The Humans, Matt Haig, UK, 2013

The Humans, Matt Haig, UK, 2013

‘… it takes time to understand humans because they don’t understand themselves. They have been wearing clothes for so long. Metaphorical clothes. (…) That was the price of human civilisation – to create it they had to close the door on their true selves.’ (Page 130).

The ‘I’ of the book is an alien. He looks like Professor Andrew Martin from Cambridge University, (who, we are told, is dead), but he thinks like an alien, a Vonnadorian, and comes from a place so far away that it is impossible for our simple Earth minds to visualize the distance.

Professor Andrew Martin has just solved one of mathematics’ greatest riddles, the Riemann hypothesis, and the Vonnadorians have sent someone not only to delete all of the professor’s work, regarding the hypothesis, but also to eliminate anyone and everyone who may have been given any inkling that there could be a solution. The solution would allow Earth to evolve from a primitive planet to a planet of high technology, something the Vonnadorians do not want to happen.

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Initially, the clone of Andrew Martin has no qualms about destroying the professor’s work, nor does he seem perturbed by having a job description that states that the professor’s family – wife Isobel and son Gulliver and, possibly, the dog Newton – will all have to die. But, as he begins to understand what a human really is, and as he begins to appreciate music, poetry, peanut butter sandwiches and the kindness people show each other, he has second thoughts.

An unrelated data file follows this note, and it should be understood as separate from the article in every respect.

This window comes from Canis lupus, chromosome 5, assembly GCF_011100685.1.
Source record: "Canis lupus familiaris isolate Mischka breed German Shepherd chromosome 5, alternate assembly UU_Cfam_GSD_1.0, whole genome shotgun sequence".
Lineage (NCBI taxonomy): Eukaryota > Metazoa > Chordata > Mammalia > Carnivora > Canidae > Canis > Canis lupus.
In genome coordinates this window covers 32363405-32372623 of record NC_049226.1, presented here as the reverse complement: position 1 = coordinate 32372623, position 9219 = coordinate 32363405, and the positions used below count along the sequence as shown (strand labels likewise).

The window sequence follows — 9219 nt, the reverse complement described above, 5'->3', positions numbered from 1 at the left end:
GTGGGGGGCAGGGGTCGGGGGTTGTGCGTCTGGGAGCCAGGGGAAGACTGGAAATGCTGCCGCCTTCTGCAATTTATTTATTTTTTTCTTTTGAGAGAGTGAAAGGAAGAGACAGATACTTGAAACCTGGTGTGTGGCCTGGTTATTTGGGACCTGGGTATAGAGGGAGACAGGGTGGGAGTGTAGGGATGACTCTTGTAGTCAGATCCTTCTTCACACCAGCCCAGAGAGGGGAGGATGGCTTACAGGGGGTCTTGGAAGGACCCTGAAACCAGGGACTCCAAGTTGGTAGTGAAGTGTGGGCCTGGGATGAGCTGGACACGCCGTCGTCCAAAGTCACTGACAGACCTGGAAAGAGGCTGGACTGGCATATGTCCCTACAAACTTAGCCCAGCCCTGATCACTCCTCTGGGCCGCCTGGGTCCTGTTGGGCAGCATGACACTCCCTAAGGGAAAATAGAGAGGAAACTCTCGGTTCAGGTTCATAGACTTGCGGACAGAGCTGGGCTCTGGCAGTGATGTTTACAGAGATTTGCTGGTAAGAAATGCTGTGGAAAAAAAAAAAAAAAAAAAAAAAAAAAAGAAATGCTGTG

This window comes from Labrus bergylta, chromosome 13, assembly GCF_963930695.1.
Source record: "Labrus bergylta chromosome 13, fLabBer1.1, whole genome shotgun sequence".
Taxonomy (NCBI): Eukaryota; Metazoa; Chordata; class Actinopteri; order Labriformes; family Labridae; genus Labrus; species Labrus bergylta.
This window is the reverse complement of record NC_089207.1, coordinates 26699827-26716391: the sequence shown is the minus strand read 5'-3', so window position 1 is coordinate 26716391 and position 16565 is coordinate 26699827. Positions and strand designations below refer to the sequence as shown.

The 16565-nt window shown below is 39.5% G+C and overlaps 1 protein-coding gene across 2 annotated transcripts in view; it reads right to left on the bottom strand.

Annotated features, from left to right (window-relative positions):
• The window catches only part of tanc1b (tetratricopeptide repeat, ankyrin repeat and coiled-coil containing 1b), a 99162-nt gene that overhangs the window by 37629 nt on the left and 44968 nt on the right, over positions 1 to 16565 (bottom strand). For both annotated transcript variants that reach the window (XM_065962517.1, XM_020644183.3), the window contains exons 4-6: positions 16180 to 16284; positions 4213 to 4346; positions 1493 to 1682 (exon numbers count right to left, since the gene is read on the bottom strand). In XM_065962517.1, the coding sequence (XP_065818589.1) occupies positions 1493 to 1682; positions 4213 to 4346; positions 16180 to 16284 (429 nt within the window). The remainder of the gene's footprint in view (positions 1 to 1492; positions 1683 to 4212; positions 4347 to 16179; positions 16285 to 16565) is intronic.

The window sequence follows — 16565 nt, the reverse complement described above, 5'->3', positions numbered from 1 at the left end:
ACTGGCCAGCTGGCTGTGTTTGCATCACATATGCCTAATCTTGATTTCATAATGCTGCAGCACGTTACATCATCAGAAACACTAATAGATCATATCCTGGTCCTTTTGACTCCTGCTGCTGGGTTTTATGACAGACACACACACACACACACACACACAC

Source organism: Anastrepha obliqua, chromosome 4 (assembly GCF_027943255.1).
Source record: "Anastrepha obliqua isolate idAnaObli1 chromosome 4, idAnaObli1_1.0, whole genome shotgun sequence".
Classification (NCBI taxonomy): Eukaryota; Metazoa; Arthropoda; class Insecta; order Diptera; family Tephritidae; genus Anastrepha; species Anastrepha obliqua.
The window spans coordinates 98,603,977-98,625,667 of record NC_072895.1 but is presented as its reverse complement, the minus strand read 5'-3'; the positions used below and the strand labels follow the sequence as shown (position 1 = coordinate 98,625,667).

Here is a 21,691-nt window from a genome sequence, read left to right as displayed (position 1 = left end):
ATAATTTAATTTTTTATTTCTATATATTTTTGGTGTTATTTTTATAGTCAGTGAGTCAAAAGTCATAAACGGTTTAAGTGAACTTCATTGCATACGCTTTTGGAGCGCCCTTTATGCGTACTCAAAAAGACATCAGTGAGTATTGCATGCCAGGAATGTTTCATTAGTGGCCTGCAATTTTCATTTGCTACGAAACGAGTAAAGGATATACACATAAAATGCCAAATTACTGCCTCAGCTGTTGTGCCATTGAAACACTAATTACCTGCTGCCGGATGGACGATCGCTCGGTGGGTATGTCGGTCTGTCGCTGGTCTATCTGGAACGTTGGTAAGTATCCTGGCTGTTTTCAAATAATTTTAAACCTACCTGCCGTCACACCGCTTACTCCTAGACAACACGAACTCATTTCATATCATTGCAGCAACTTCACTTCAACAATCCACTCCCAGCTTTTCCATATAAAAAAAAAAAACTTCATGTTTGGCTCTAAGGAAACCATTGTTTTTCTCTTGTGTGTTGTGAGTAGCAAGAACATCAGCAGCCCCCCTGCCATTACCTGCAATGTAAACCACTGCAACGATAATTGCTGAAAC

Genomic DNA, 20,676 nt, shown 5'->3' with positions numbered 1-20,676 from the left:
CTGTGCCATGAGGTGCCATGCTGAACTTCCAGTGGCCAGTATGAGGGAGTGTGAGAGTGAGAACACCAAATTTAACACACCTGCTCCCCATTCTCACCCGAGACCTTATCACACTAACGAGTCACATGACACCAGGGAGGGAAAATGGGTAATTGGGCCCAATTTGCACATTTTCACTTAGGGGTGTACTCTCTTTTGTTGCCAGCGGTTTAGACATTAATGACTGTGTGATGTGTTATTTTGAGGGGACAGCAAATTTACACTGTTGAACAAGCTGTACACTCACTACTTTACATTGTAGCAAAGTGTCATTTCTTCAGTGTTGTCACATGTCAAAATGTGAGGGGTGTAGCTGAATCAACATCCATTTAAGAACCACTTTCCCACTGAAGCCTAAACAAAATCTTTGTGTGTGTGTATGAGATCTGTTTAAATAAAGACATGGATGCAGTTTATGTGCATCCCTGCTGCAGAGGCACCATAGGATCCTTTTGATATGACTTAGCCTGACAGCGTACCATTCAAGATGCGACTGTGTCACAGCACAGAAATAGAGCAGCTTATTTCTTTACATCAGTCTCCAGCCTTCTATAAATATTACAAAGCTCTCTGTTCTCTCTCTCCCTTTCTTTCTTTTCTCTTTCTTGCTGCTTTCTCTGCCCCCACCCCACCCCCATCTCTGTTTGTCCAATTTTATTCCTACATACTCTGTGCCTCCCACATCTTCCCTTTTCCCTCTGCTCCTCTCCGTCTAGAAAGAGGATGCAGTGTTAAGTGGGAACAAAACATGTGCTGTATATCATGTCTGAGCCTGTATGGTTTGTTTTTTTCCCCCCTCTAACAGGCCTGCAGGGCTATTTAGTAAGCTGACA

This is a beautiful description of what it is to be human. On one level it is a comedy, rollicking through realms of science fiction and fantasy; on another level it is a serious look at all the things that make us human. The Vonnadorians may have eternal life. They may have conquered illness and pain; they may have mastered travel techniques light years beyond our own; they may have a complete understanding of higher mathematics; but their life, if we are to believe the professor’s clone, is, when compared with life on Earth, totally boring.

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The clone has never been part of a family. He has never experienced someone doing things for him just because that is what they want to do. As he is pulled into a sense of family by Isobel’s concern for him and by Gulliver’s need for him and, possibly, by Newton’s understanding of him, he realizes that being human is not as negative and/or primitive as he has been led to believe.

In his advice to Gulliver, he says: ‘Don’t worry about your abilities. You have the ability to love. That is enough.’ It is this understanding that is at the centre of this remarkable book.

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